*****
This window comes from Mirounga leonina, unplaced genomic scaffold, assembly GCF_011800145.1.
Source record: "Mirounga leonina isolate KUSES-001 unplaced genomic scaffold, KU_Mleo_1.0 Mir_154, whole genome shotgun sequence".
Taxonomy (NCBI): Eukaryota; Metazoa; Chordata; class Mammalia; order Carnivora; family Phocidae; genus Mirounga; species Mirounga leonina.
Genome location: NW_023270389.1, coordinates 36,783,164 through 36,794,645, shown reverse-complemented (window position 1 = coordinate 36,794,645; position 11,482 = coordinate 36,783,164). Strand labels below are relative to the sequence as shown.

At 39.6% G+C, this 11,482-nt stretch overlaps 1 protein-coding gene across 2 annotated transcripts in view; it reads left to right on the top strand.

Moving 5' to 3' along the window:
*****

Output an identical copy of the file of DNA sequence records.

This window comes from Mirounga leonina, unplaced genomic scaffold, assembly GCF_011800145.1.
Source record: "Mirounga leonina isolate KUSES-001 unplaced genomic scaffold, KU_Mleo_1.0 Mir_154, whole genome shotgun sequence".
Taxonomy (NCBI): Eukaryota; Metazoa; Chordata; class Mammalia; order Carnivora; family Phocidae; genus Mirounga; species Mirounga leonina.
Genome location: NW_023270389.1, coordinates 36,783,164 through 36,794,645, shown reverse-complemented (window position 1 = coordinate 36,794,645; position 11,482 = coordinate 36,783,164). Strand labels below are relative to the sequence as shown.

At 39.6% G+C, this 11,482-nt stretch overlaps 1 protein-coding gene across 2 annotated transcripts in view; it reads left to right on the top strand.

Moving 5' to 3' along the window: